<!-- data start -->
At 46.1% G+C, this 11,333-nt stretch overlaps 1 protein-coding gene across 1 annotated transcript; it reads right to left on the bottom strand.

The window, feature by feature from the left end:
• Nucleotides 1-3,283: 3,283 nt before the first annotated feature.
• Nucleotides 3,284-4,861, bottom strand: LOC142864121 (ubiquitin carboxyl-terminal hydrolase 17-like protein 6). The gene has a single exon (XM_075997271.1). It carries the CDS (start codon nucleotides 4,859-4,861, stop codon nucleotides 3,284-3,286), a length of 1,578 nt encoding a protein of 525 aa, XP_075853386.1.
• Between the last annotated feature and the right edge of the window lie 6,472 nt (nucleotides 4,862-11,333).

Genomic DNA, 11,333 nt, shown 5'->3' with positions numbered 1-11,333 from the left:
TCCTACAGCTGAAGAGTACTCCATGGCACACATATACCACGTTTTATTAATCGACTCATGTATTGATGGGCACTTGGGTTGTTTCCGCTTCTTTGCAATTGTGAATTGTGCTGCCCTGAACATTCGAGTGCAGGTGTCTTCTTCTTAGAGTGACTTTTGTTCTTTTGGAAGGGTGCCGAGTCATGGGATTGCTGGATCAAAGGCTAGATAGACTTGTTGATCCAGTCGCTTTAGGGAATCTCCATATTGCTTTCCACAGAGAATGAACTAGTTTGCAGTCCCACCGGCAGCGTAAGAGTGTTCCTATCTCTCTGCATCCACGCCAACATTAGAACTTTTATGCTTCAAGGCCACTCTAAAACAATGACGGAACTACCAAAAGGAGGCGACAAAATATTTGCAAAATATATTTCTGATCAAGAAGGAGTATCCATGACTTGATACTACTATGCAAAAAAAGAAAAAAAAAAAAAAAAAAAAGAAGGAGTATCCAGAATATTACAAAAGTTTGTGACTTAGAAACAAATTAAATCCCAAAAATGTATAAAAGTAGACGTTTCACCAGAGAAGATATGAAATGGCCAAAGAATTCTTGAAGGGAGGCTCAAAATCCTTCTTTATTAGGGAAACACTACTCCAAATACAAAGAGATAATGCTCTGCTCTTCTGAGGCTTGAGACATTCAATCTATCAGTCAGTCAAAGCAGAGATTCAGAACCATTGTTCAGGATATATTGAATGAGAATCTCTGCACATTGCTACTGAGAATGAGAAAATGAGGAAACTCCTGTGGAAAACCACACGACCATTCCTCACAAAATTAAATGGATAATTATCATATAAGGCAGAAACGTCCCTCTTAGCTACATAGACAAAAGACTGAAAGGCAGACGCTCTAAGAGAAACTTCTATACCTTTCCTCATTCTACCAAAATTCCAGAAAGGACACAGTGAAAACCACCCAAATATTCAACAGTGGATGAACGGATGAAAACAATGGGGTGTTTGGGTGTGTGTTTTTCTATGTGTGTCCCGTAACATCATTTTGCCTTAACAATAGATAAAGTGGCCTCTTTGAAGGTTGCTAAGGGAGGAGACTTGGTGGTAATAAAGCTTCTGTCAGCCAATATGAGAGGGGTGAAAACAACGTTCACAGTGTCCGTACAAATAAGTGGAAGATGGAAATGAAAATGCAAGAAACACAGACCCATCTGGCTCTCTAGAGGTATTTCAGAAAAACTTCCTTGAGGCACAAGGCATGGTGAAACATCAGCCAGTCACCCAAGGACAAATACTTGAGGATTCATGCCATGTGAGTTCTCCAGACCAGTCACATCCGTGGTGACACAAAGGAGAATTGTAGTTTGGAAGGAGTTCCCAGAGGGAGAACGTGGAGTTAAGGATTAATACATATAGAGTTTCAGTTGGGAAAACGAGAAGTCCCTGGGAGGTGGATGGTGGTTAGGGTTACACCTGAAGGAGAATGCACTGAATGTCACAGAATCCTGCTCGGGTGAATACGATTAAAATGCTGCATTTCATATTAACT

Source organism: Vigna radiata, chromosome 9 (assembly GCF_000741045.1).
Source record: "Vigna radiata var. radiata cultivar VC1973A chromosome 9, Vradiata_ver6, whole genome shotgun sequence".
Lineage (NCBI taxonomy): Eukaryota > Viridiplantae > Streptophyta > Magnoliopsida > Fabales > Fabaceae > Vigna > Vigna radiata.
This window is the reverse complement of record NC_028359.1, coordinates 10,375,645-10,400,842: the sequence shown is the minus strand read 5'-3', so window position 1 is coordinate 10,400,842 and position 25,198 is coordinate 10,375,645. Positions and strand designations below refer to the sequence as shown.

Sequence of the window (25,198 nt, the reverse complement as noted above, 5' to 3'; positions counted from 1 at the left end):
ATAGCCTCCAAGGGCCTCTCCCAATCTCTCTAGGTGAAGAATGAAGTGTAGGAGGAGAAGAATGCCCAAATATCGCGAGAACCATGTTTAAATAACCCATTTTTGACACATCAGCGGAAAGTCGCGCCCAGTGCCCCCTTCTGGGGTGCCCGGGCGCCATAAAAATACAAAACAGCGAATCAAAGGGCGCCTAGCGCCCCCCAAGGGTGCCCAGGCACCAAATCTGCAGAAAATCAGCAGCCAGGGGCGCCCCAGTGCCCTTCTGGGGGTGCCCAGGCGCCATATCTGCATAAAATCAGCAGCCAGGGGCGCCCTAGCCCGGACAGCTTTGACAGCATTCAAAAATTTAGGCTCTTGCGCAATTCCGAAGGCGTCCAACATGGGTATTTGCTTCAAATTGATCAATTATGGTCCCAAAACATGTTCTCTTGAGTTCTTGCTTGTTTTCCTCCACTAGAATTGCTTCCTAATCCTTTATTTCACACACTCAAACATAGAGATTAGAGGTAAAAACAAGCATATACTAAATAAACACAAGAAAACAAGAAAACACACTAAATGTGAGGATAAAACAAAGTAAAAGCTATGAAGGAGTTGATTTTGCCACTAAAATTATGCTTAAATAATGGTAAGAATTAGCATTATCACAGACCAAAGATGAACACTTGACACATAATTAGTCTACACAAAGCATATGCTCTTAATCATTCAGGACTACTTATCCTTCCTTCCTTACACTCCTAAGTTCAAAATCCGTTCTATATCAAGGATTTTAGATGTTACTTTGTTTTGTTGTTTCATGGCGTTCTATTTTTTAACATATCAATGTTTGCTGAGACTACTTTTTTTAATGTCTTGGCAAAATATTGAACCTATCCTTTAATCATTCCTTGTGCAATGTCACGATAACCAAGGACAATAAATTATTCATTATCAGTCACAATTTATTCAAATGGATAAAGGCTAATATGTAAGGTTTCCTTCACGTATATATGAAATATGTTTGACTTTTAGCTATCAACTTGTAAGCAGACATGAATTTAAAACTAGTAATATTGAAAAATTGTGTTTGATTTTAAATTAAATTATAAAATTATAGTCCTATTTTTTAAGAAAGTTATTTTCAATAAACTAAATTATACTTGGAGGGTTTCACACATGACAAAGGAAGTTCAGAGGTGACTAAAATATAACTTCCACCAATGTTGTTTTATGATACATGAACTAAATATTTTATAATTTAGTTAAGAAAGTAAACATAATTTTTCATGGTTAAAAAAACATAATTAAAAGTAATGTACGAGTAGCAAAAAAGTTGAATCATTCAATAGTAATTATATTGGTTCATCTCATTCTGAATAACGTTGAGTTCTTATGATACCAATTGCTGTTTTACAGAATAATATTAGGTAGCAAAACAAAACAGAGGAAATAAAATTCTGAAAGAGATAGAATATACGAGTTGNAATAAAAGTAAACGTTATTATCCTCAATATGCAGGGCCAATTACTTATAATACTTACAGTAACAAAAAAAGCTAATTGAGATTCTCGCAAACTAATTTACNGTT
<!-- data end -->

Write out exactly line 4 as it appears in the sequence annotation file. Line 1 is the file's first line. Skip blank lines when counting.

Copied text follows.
• Nucleotides 3,284-4,861, bottom strand: LOC142864121 (ubiquitin carboxyl-terminal hydrolase 17-like protein 6). The gene has a single exon (XM_075997271.1). It carries the CDS (start codon nucleotides 4,859-4,861, stop codon nucleotides 3,284-3,286), a length of 1,578 nt encoding a protein of 525 aa, XP_075853386.1.